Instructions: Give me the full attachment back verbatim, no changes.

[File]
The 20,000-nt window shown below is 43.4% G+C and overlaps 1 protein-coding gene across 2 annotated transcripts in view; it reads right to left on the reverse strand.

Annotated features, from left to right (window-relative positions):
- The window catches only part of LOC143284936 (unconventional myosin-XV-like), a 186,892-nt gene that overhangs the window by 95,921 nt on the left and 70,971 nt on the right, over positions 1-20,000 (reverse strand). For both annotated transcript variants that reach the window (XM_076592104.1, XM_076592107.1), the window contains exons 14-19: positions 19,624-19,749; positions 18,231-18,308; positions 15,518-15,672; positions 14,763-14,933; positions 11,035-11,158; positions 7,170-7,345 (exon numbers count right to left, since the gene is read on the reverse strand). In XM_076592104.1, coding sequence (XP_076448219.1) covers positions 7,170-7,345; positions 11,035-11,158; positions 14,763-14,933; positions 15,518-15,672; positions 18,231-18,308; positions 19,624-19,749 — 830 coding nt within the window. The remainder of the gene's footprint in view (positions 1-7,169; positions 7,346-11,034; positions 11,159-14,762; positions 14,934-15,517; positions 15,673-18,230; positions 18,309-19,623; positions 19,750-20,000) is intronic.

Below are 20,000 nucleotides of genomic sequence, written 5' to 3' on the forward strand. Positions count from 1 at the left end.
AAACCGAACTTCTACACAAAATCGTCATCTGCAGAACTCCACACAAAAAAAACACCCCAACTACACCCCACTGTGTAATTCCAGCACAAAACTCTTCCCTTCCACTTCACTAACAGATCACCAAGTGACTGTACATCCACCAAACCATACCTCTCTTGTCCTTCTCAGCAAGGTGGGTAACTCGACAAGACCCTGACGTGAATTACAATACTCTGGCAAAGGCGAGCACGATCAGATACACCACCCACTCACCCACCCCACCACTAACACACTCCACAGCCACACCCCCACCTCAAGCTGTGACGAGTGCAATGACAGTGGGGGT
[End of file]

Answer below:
The 20,000-nt window shown below is 43.4% G+C and overlaps 1 protein-coding gene across 2 annotated transcripts in view; it reads right to left on the reverse strand.

Annotated features, from left to right (window-relative positions):
- The window catches only part of LOC143284936 (unconventional myosin-XV-like), a 186,892-nt gene that overhangs the window by 95,921 nt on the left and 70,971 nt on the right, over positions 1-20,000 (reverse strand). For both annotated transcript variants that reach the window (XM_076592104.1, XM_076592107.1), the window contains exons 14-19: positions 19,624-19,749; positions 18,231-18,308; positions 15,518-15,672; positions 14,763-14,933; positions 11,035-11,158; positions 7,170-7,345 (exon numbers count right to left, since the gene is read on the reverse strand). In XM_076592104.1, coding sequence (XP_076448219.1) covers positions 7,170-7,345; positions 11,035-11,158; positions 14,763-14,933; positions 15,518-15,672; positions 18,231-18,308; positions 19,624-19,749 — 830 coding nt within the window. The remainder of the gene's footprint in view (positions 1-7,169; positions 7,346-11,034; positions 11,159-14,762; positions 14,934-15,517; positions 15,673-18,230; positions 18,309-19,623; positions 19,750-20,000) is intronic.

Below are 20,000 nucleotides of genomic sequence, written 5' to 3' on the forward strand. Positions count from 1 at the left end.
AAACCGAACTTCTACACAAAATCGTCATCTGCAGAACTCCACACAAAAAAAACACCCCAACTACACCCCACTGTGTAATTCCAGCACAAAACTCTTCCCTTCCACTTCACTAACAGATCACCAAGTGACTGTACATCCACCAAACCATACCTCTCTTGTCCTTCTCAGCAAGGTGGGTAACTCGACAAGACCCTGACGTGAATTACAATACTCTGGCAAAGGCGAGCACGATCAGATACACCACCCACTCACCCACCCCACCACTAACACACTCCACAGCCACACCCCCACCTCAAGCTGTGACGAGTGCAATGACAGTGGGGGT